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When a stock has a compelling fundamental story, strong catalysts and a killer chart to back it up, it has the ingredients needed for the "perfect trade."
Today's pick, CVS Health Corporation (NYSE: CVS), has all these factors working in its favor. It is showing solid revenue and earnings growth, while finding ways to distinguish itself from its peers. And the Ebola scare and flu season should also give shares a boost in the near term.
But what really has me excited about this trade is the chart pattern. CVS is on the verge of a major resistance breakout.
Bullish Technical Outlook
The stock has maintained its bullish trend amid a technical breakdown in the broader market. Since peaking in mid-September, the S&P 500 has fallen 7% and is below its 50-day moving average, a key short-term trend indicator.
During that time, CVS is off just over 1% after Monday's sell-off. More importantly, it only dipped below its 50-day moving average for two days and has been making a run at new highs, testing major resistance at the $82.50 area several times.
Even more interesting is the fact that volume has decreased on down days and increased on up days, providing evidence of where the real momentum lies.
While Monday's decline in CVS did come on higher-than-average volume -- thanks to the high-volume broad market sell-off -- the stock again held its 50-day moving average, and the number of shares traded was on par with Friday, an up day. Both are bullish signs in my book.
Broad market weakness has slowed but not stopped the near-term bullish trend in CVS. With just a little support from the overall market in the form of a bullish day or two, CVS should be able to break through and close above $82.50. This major resistance breakout is likely to propel the stock to the $84.60 area, which represents a key Fibonacci level.
Furthering that technical move, I believe growing Ebola fears and the onset of flu season will act as catalysts for the stock, along with the company's upcoming earnings announcement.
Seasonal and Fundamental Support
Living in Dallas, the location of the first patient to contract Ebola while on U.S. soil, I have witnessed firsthand the visceral panic. With the media fanning the frenzy, people all over the country are truly afraid.
Many Americans will likely be taking extra steps to safeguard their health in the near future. In fact, stores around me are already sold out of anti-viral surgical masks. I know this because I recently contracted the flu, and I made several trips to my local CVS and spent a small fortune on remedies and prescriptions. And I'm the kind of guy who resists going to the doctor and pharmacy whenever possible.
I was certainly more concerned by this illness than usual. And I doubt I'll be the only one who is hyper-aware of their symptoms this flu season or spending extra money to get and stay healthy.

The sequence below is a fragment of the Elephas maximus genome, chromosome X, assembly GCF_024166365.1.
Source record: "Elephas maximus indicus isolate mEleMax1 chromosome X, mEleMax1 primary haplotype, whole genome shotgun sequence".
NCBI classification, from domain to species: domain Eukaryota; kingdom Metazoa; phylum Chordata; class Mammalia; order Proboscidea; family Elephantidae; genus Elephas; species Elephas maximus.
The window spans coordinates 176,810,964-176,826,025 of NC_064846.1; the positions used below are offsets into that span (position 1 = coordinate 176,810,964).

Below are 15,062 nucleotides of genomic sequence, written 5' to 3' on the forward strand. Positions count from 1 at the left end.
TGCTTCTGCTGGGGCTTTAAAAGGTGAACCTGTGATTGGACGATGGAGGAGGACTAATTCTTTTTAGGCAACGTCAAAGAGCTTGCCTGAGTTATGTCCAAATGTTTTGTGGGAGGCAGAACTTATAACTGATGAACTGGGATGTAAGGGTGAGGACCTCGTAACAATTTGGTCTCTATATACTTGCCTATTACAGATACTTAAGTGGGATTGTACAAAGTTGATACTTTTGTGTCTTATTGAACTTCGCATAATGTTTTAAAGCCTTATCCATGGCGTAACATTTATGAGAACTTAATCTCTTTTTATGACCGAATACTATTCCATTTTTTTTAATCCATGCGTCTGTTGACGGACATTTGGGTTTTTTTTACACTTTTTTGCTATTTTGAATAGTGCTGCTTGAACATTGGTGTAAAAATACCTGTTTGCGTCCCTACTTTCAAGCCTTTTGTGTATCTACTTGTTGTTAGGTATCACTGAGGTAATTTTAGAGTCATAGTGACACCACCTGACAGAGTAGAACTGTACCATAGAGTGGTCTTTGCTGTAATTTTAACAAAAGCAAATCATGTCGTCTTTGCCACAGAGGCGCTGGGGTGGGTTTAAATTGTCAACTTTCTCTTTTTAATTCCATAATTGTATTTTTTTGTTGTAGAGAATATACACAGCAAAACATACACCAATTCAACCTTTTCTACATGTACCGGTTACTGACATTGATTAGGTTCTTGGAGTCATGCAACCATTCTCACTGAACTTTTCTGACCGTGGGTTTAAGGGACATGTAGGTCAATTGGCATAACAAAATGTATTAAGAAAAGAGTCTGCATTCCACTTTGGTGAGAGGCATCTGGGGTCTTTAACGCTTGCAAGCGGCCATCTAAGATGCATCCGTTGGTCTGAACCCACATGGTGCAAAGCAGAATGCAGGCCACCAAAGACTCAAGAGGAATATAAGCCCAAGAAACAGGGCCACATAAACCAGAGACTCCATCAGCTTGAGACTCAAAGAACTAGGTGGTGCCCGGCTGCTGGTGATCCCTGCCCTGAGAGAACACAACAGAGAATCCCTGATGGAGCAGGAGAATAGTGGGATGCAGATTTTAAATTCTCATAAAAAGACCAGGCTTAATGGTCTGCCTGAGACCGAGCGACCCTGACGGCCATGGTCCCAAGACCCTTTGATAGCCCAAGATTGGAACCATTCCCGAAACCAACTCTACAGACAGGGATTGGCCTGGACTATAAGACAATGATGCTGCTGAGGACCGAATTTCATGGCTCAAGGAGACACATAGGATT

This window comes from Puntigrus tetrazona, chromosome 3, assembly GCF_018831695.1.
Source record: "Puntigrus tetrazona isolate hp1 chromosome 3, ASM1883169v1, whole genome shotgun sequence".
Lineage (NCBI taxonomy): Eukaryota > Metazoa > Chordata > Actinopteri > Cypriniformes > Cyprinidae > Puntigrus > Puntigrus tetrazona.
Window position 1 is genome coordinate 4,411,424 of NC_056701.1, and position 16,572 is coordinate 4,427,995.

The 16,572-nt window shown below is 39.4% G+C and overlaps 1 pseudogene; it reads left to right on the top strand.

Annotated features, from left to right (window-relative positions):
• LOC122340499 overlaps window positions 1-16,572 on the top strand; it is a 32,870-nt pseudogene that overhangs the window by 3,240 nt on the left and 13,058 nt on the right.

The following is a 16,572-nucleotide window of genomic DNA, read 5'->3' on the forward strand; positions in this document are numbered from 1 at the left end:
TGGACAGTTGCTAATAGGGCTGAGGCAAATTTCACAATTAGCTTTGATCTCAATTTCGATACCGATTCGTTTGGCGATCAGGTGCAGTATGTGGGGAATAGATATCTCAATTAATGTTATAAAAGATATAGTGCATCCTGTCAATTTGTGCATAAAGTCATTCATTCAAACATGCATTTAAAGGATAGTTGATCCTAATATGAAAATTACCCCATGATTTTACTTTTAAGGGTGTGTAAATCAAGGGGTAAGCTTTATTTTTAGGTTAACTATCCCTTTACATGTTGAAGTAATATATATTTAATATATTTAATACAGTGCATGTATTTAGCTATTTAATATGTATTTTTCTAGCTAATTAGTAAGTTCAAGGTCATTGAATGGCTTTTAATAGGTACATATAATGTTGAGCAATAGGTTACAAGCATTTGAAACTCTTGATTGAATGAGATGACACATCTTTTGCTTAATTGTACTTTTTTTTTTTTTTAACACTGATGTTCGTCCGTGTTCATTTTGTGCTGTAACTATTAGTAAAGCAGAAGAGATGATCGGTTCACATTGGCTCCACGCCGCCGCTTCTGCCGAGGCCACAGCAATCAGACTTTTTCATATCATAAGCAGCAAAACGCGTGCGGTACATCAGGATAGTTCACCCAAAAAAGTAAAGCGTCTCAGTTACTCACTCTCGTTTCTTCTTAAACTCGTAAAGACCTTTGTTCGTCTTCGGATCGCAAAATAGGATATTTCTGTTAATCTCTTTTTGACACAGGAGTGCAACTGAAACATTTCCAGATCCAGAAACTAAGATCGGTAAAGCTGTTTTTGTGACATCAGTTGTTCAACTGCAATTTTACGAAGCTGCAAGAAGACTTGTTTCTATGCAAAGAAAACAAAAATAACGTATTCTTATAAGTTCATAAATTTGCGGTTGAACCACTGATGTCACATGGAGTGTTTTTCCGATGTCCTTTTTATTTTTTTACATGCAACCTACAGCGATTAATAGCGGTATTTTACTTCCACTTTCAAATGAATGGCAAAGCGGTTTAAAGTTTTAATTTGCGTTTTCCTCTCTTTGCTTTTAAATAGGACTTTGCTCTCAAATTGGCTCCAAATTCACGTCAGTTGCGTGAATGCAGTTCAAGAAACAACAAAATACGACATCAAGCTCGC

CVS, which operates 7,700 retail pharmacies and services over 5 million customers daily, clearly stands to benefit from this trend. It is the nation's second largest pharmacy behind Walgreens (NYSE: WAG), but I believe the company has an edge thanks to its specialty drug division and walk-in clinics.
Specialty pharmaceuticals represent a huge growth area for the company, and its pharmacy benefits business has helped it capture more of this market than its peers. Revenue from the segment rose 53% in the second quarter of 2014, and now accounts for about 22.5% of its total drug sales. That number is expected to increase to 50% by 2018.
CVS is also the largest operator of retail health clinics in the United States, with 900 MinuteClinic locations and plans for 1,500 locations by 2017. These clinics represent opportunities for the company to increase traffic and sales.
CVS is firing on all cylinders. The company has beat analyst estimates in three of the past four quarters, and its next report is scheduled for Nov. 4. My proprietary earnings algorithm, which examines stock chart patterns, option volatility and volume combined with analyst actions ahead of earnings, shows another beat is likely.
As I said above, I expect a major resistance breakout that will take CVS to $84.60 prior to the earnings announcement.
My next target, which I think will be driven by heath concerns and positive earnings, is $87.45, another key Fibonacci level. This sits about 9% above current prices, but using a call option strategy, we can leverage that move into 78% potential gains in three months or less.
CVS Call Option Trade
Today, I am interested in buying CVS Jan 75 Calls for a limit price of $7.
Risk graph courtesy of tradeMONSTER.
This call option has a delta of 75, which means it will move roughly $0.75 for every dollar that CVS moves, but it costs less than one-tenth of the price of the stock.
The trade breaks even on expiration at $82 ($75 strike price plus $7 options premium), which is 2.4% above current prices.
If CVS hits my first upside target of $84.60, the call options will be worth at least $9.60. Once you enter the trade, place a good 'til cancelled (GTC) order to sell half of your position at that price.
If shares hit my second target of $87.45, the call options will be worth at least $12.45. Place a GTC order to sell the remaining calls at that price.
Recommended Trade Setup:
-- Buy CVS Jan 75 Calls at $7 or less (use limit orders)
-- Set stop-loss at $3
-- Set initial price target at $9.60 for a potential 37% gain in one month
-- Set secondary price target at $12.45 for a potential 78% gain in three months
If you have a question or comment about today's strategy, please send it to email@example.com.
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